After my first night’s misadventure with the taxi, I was a little nervous about what to expect in my first full day in Lima, Peru. Fortunately, things worked out just fine.

After scolding me for not finding him at the airport, Manolo — the agent for the travel company — asked me what I planned to do with my free day. “I don’t know,” I said. “I may just wander around Miraflores. But maybe I’ll try to head downtown. Is it walkable?”

He frowned. “No,” he said. “You need to take a taxi. If you’d like, I can show you around.”

“That’d be great,” I said, so we headed out together. Taxi rates are much more reasonable when you have a Peruvian asking for the fares. Instead of 95 soles from the airport to Miraflores, it only took 14 soles to get downtown (and the distance was about the same). We wended our way through the chaotic Lima traffic, traffic that’s much more of a mess than any city I’ve ever been to. Worse than New York. Worse than Rome. Worse than Paris. I would not want to drive here! But at least I learned some new Spanish swear words.

Peruvian Kids on Steps
On the steps of el Palacio Arzobispal de Lima

Museo San Francisco

Manolo and I spent about five hours together in the center of Lima looking at churches and tiendas and watching the changing of the guard at the Palacio de Gobierno. We paid seven soles to take the guided tour of the Museo San Francisco, a sixteenth-century Franciscan monastery.

Longer ago, this church served as Lima’s cemetery. When people died, they wanted to be buried beneath it. “They thought it would bring them closer to heaven,” Manolo told me. “But it wasn’t true.” He was raised Catholic, but doesn’t know what to think now. (He’s been dabbling with Mormonism over the past few years.)

As we followed the small group from room to room, we chatted in both English and Spanish. I asked Manolo a little bit about himself. He’s from Aguage, a small town near the jungle city of Iquitos in the north of Peru. He’s been studying tourism for the past few years, but it’s slow going because he can’t always afford the classes he wants to take.

Iglesia de San Francisco
The Franciscan Church in Lima, Peru

As we toured the church, I smiled at a painting of the Last Supper. “They’re eating apples and potatoes and chili peppers,” I said.

“And cuy,” Manolo said, indicating the roast guinea pig. “They’re eating only Peruvian food.” Por supuesto!

As we toured the crypts beneath the church — or the first of three levels, anyhow — I was reminded of the Basilica di San Clemente, the church I loved in Rome. There, though, the tunnels under the building were actually city streets that vanished as sediment was deposited throughout time. And instead of being 350 years old, the catacombs in Rome are 2000 years old.

Note: Unfortunately, no photos were allowed in the Museo San Francisco. I know many people would have taken them anyway but — aside from the Cistine Chapel — I try to respect “no photo” rules. (I must be the only person to have visited Florence and not taken a photo of Michaelangelo’s David!)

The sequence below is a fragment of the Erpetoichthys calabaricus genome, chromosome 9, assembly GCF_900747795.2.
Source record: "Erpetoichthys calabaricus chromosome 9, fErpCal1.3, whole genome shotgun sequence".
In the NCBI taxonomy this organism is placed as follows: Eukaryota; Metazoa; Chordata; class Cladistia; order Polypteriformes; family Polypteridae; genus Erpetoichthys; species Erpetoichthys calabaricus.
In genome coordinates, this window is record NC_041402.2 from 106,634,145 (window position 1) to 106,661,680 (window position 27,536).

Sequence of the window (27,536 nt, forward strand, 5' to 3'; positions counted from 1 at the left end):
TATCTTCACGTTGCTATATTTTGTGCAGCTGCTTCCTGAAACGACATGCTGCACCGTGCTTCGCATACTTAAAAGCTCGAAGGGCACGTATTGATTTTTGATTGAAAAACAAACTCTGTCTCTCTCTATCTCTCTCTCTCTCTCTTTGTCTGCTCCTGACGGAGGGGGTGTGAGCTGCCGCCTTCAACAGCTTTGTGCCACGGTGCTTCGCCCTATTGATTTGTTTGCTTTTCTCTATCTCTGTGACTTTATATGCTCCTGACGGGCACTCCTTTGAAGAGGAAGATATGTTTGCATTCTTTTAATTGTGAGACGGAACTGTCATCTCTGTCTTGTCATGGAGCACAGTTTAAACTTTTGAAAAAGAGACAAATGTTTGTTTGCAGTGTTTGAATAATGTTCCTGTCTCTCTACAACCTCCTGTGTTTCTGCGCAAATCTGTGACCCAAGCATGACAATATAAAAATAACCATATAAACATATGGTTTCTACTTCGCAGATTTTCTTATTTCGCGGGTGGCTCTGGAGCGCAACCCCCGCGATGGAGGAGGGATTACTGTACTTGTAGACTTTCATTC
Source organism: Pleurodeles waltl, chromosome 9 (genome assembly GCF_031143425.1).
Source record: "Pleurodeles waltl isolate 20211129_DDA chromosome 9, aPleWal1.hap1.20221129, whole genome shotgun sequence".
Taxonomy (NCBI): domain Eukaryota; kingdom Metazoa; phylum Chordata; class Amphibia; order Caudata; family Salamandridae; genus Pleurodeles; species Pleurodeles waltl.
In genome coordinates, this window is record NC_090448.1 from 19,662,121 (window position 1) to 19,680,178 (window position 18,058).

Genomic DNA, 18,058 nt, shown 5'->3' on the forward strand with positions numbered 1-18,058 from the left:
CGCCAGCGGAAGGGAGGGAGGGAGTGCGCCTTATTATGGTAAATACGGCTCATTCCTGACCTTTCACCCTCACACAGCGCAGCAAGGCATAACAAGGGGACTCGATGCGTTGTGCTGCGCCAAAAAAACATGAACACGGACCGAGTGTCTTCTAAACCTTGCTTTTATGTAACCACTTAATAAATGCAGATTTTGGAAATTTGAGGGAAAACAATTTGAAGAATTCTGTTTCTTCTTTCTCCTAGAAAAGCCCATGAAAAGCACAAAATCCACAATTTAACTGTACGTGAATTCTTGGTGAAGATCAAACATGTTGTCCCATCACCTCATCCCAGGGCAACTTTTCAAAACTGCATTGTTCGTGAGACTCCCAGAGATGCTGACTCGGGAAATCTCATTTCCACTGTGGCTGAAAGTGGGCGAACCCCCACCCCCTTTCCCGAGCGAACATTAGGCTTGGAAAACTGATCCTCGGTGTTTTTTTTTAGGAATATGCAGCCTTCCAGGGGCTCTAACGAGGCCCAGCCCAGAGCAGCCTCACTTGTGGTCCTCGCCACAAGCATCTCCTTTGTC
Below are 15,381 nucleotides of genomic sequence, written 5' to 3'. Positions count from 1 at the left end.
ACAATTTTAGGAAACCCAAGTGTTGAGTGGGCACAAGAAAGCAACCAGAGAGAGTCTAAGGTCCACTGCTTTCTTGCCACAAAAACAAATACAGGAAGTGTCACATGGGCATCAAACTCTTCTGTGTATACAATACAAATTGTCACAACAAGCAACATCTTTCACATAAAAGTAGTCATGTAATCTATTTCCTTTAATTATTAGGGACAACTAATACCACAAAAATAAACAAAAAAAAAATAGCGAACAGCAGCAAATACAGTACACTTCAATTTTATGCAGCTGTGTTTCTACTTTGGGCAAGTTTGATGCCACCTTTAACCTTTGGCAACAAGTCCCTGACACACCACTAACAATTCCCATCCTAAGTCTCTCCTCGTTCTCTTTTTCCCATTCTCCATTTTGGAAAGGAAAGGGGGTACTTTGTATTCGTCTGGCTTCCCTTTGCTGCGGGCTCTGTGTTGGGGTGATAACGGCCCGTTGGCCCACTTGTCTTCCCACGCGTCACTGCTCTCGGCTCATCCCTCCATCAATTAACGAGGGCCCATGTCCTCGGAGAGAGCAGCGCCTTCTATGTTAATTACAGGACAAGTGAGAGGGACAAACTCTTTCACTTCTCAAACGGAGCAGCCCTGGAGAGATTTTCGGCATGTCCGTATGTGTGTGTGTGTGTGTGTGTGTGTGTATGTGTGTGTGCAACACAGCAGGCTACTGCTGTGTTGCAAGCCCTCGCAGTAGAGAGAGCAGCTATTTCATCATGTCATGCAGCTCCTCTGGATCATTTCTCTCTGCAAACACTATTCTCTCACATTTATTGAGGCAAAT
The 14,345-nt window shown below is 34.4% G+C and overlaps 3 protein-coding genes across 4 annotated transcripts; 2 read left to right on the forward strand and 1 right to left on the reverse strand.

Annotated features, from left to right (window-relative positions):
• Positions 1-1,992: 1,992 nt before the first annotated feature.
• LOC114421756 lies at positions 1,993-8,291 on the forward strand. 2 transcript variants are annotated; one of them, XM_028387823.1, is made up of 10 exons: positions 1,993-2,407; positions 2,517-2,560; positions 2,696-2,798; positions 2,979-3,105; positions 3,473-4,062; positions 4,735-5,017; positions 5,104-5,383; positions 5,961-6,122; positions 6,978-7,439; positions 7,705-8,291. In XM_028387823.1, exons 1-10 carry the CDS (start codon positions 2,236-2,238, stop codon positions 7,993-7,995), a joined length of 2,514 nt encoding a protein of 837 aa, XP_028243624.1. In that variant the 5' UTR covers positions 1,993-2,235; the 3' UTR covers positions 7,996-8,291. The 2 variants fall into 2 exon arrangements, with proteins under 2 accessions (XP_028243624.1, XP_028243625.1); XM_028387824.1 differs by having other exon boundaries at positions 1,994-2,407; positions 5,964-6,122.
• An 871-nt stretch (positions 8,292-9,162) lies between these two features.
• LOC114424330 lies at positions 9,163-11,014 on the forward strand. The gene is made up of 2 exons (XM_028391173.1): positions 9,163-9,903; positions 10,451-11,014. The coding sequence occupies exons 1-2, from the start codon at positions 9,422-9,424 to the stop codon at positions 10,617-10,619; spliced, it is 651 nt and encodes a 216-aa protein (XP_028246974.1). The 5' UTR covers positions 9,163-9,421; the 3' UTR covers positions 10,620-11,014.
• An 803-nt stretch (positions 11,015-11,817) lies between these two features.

Peruano con su pero
After I took a photo of this dog alone, the old man insisted I take one with him in it!

Plaza de Armas

After the museum, we stopped briefly at Casa de la Literatura Peruana, the Peruvian writers museum. It was packed with schoolchildren, but there was little to interest me. (Although I did take a photo of the Mario Vargas Llosa sign for Aly, my tutor.)

Outside, we stopped in the Plaza de Armas to watch a part of the changing of the guard. The brass band was fun because instead of playing only marches, it played Latin-influenced jazzy stuff.

For lunch, we ate lomo saltado at a restaurant Manolo recommended. I wanted to try lúcuma juice, but the jungle fruit was not in season. “You might get sick from your meal,” Manolo warned me. I told him I knew the risks. I ate heartily, but still couldn’t finish all the food on my plate.

After eating, he led me down a long calle that has been closed off for several blocks as a pedestrian shopping mall. (This is very similar to places I’ve seen in Dublin, Paris, Florence, an Cape Town.) And then we took a taxi back to Miraflores.

Manolo in Plaza de Armas
Manolo in Plaza de Armas

“How long have you been learning Spanish?” Manolo asked at one point.

Solamente cuatros meses,” I said. I keep saying three months, but it’s closer to four months now.

Manolo smiled. “Cuatros mas y ya sabes todo,” he said. Ha. Not likely. It’s nice to be complimented, but I feel like I’m really struggling.

In the later afternoon, I walked around Miraflores — or a small part of it, anyhow. I explored the shops around Kennedy Park, and here I got confirmation that my Spanish is still very raw. While my conversations with Manolo had gone well, I couldn’t understand the folks in the stores — and they couldn’t undrestand me. But I muddled through.

In the evening, I spent some time lounging around Kennedy Park in Miraflores. But that’s a story that will have to wait until tomorrow.

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